The concert features joyous music by Boston’s next generation of innovative artists through the celebration of music by youth enrichment groups City Strings, Hamilton-Garrett Youth Choir, and The Eastern Mass Children’s Choir, as well as remarks from civic and community leaders, including literary performer and educator Regie Gibson.

General admission tickets cost $25 plus a $3.52 fee) each and can be purchased online at Eventbrite or

Register Today for Beacon Hill Seminars Fall Courses

Beacon Hill Seminars is offering 20 courses this fall on a range of topics including art, history, literature, religion, economics, politics, and more.  Classes meet in person in historic venues in Back Bay and Beacon Hill, or online via Zoom.  The deadline for registration is Sunday, Sept.10.  Visit or call 617-523-0970 to learn more.

Free Lessons in American Mahjong Offered at West End Branch Library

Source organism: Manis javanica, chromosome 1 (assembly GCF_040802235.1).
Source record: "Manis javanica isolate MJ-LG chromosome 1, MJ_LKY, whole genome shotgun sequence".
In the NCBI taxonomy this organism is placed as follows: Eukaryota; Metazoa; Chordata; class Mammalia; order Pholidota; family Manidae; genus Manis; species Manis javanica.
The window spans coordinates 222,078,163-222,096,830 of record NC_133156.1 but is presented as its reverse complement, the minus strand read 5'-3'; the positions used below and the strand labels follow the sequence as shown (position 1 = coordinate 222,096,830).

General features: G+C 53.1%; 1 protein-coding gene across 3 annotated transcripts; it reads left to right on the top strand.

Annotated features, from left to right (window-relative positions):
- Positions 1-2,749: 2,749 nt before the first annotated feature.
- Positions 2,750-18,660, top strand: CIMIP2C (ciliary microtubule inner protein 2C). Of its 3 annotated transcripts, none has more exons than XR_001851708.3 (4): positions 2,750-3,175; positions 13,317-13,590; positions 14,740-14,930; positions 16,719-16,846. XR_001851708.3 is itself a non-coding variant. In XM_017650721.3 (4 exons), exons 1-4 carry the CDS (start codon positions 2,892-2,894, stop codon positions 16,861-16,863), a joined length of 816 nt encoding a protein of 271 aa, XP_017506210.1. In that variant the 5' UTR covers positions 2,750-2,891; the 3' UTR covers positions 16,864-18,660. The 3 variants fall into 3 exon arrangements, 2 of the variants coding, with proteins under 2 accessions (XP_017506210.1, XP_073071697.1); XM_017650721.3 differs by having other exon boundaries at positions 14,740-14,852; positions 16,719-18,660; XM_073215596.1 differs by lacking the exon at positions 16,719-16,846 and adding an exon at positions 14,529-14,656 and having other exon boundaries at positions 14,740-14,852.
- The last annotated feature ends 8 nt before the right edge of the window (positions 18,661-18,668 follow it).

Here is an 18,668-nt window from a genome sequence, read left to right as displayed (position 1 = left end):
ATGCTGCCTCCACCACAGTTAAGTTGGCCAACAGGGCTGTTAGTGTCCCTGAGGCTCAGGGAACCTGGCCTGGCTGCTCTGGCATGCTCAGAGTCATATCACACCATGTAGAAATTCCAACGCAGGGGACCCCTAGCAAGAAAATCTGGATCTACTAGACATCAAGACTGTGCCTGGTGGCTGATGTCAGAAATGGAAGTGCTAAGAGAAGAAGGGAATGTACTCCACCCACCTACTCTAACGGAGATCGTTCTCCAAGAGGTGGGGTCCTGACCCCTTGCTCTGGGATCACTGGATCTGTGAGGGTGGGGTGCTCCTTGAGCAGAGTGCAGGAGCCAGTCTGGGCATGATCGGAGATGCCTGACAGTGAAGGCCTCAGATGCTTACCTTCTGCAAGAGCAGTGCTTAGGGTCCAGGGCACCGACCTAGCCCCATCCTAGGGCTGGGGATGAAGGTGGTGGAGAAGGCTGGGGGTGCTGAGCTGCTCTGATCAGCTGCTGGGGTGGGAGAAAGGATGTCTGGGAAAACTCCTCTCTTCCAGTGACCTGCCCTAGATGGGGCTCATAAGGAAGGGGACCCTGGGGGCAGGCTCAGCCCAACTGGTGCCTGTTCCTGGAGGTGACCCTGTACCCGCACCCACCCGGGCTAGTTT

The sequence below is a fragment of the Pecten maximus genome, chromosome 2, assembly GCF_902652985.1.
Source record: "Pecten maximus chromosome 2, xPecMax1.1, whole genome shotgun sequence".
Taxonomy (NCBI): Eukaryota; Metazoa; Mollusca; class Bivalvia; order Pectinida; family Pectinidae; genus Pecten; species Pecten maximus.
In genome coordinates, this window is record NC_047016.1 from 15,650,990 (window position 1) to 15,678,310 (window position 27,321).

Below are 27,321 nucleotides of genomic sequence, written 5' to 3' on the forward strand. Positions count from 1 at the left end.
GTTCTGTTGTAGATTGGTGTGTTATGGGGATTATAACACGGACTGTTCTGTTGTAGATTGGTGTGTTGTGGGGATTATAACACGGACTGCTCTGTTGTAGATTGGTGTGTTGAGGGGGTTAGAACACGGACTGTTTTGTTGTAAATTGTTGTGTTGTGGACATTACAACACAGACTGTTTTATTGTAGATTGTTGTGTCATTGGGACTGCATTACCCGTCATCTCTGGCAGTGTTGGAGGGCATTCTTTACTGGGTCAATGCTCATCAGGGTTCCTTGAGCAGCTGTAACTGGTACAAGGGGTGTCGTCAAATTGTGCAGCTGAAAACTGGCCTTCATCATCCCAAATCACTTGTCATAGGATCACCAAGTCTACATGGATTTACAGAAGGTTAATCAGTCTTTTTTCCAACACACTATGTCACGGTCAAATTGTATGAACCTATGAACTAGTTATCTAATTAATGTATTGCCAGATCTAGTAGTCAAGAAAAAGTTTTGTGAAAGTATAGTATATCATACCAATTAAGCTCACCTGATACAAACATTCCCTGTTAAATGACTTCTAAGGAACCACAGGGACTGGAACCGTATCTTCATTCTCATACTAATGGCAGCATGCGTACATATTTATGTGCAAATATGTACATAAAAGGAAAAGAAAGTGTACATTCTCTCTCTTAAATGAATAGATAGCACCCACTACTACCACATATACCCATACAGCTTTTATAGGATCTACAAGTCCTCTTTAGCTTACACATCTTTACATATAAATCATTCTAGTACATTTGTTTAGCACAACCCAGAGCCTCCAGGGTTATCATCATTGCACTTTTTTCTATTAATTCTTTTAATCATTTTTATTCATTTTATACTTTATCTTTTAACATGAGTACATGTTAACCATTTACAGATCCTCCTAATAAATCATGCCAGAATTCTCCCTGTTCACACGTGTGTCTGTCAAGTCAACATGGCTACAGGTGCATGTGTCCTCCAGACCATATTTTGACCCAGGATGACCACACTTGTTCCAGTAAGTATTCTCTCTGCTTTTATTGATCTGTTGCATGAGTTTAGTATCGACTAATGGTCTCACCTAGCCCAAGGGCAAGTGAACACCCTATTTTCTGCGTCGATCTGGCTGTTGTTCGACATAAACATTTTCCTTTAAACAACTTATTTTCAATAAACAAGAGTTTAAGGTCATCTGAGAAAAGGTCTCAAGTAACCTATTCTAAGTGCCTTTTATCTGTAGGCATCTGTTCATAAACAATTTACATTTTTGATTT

The Friends of the West End Library will be offering lessons in American Mahjong to new and experienced players at no cost.

The group meets on Wednesdays at 1:30 p.m., on the second and fourth Wednesdays of each month in the Community Room of the West End Branch Library, 151 Cambridge St.

To sign up or for more information, email Audrey Tedeman ([email protected]) or Julia Forbes ([email protected]).

‘Jazz Along the Charles’ Set for Saturday, Oct. 7

Celebrity Series of Boston opens its 2023/24 performance season with the return of “Jazz Along the Charles” – a free jazz event open to all, featuring more than 100 musicians in 25 local jazz ensembles, on Saturday, Oct. 7, from 2 to 4 p.m. along the Esplanade (rain or shine). Lead sponsors for the event are the Esplanade Association and the Richard K. Lubin Family Foundation. 

Performances will be staged in a 1.5 mile loop from Community Boating Inc. along the Dr. Paul Dudley White Shared Use Path to the Esplanade paths around the Storrow Lagoon, past Fiedler Field and back along the Charles River.

Visit for more information.